This is a small experiment in the blogosphere. "If you have no interest in what it's like to grow old, what follows is not for you. However, if it's going to happen to you, and the outcome is ultimately going to be negative, then finding a way to make the process as bearable, even as enjoyable as possible, might be worth a little attention."—from John Jerome's On Turning Sixty-Five
Rejoice! Rejoice! Emmanuel
Shall come to thee, O Israel.
A little joy in the midst of a generally penitential season, at least in the liturgical branches of the Church.
Sorry dear friends of the visual persuasion: Blogger is not uploading my images. When I just plop them on the page they disappear the next time I open the blog. They seem to have been working on this problem for some months now. Check out another blog to which I occasionally contribute.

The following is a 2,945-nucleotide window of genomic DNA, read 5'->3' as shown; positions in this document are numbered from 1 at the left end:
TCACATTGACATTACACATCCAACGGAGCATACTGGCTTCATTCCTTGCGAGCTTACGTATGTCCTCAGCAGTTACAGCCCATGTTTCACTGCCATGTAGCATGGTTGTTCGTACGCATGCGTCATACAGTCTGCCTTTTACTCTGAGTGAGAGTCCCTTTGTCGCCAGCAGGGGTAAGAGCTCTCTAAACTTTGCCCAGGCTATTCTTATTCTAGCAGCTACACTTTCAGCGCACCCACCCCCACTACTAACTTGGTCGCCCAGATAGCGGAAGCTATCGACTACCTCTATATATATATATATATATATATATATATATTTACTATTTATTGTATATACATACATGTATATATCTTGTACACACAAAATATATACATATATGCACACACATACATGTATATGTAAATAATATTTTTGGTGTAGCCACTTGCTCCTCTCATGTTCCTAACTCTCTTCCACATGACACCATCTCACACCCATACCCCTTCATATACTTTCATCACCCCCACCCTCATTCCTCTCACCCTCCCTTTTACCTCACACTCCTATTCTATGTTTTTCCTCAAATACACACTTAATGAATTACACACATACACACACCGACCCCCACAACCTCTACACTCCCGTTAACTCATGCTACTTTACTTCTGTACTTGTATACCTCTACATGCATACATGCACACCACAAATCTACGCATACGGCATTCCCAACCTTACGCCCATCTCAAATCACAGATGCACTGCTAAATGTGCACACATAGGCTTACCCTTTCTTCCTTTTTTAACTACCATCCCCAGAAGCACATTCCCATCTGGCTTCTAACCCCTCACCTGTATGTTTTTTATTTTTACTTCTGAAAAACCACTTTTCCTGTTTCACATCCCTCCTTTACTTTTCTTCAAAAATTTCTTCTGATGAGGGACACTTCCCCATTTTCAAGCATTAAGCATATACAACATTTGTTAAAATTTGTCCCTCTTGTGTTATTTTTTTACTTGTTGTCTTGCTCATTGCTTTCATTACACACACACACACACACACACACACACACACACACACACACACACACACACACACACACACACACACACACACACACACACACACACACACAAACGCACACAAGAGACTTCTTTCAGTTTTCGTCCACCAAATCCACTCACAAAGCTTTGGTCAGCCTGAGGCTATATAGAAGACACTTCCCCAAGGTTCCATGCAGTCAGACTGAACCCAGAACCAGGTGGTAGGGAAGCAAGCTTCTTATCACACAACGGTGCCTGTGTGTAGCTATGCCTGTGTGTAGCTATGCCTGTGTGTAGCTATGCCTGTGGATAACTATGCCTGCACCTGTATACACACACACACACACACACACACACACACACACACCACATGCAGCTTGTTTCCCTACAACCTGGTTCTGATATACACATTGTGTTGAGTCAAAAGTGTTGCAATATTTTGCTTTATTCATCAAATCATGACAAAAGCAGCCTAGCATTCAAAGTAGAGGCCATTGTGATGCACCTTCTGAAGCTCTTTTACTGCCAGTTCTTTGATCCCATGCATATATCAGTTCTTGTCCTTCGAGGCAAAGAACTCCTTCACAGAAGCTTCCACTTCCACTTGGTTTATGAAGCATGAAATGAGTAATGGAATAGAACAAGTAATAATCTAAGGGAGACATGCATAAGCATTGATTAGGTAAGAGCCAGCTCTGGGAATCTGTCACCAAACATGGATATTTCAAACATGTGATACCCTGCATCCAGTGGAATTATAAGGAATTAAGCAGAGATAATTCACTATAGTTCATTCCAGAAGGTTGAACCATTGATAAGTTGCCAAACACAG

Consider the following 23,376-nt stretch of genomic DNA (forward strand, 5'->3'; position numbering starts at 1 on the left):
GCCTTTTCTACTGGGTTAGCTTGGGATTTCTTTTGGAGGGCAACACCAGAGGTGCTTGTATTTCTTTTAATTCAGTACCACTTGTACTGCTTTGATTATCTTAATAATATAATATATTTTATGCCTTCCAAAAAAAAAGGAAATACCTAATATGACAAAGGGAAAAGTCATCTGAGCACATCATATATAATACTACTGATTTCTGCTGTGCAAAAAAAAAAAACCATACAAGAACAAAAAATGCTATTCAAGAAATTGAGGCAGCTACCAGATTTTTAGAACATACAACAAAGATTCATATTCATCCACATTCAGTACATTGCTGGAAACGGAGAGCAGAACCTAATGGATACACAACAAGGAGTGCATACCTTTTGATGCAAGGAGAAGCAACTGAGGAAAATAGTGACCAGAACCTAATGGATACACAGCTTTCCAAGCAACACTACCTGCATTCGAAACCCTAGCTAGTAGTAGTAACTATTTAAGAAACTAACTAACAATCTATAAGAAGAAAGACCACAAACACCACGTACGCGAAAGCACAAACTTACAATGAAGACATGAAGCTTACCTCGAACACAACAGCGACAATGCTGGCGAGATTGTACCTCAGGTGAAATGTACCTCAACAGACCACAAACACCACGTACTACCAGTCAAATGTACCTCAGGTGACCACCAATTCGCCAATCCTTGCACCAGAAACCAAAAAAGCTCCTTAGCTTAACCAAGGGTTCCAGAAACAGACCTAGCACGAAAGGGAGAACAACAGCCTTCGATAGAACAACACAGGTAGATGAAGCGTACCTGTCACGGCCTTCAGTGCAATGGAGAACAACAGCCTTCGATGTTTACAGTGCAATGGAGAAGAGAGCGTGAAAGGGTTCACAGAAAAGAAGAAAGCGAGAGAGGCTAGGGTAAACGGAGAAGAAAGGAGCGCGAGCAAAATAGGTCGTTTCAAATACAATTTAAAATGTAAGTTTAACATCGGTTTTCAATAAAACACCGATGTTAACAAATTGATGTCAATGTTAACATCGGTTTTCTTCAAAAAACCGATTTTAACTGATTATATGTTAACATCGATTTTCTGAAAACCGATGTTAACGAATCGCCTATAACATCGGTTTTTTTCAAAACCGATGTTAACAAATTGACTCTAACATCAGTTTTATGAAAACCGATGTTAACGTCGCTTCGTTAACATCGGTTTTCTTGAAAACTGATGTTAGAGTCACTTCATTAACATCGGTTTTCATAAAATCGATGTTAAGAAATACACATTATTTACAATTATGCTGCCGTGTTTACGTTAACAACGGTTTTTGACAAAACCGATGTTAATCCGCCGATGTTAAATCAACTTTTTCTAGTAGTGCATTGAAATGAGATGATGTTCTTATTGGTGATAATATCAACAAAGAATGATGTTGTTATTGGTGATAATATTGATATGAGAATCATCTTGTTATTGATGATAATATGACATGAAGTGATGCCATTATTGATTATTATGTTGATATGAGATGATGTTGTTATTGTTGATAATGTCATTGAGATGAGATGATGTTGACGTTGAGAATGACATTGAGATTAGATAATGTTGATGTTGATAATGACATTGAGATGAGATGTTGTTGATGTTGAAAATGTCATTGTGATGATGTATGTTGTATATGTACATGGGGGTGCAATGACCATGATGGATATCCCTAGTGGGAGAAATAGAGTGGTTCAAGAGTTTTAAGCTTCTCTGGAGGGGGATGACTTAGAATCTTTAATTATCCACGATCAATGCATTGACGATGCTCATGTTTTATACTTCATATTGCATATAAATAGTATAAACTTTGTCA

Dehler Park, Billings MT, July 2008 This is what Bart Giamatti recommends for good mental health.
Me and Joan
Early elderly and middle middle age: We May Know Something You Don't
Fortunately these girls had a good-looking mother
Rimrocks @ Billings MT
“In beholding old stones we may feel our anxieties about our achievements–and lack of them–slacken . . . Vast landscapes [and seascapes] can have an anxiety–reducing effect similar to ruins, for they are the representatives of infinite space, as ruins are the representatives of infinite time, against which our weak, short-lived bodies seem no less inconsequential than those of moths or spiders.”—Alain de Botton in Status Anxiety
Easter Sunday at St Patrick's Co-Cathedral
12 April 2009
Pleasant Hillside at Hustisford, AKA The Grassy Knoll for you conspiracy buffs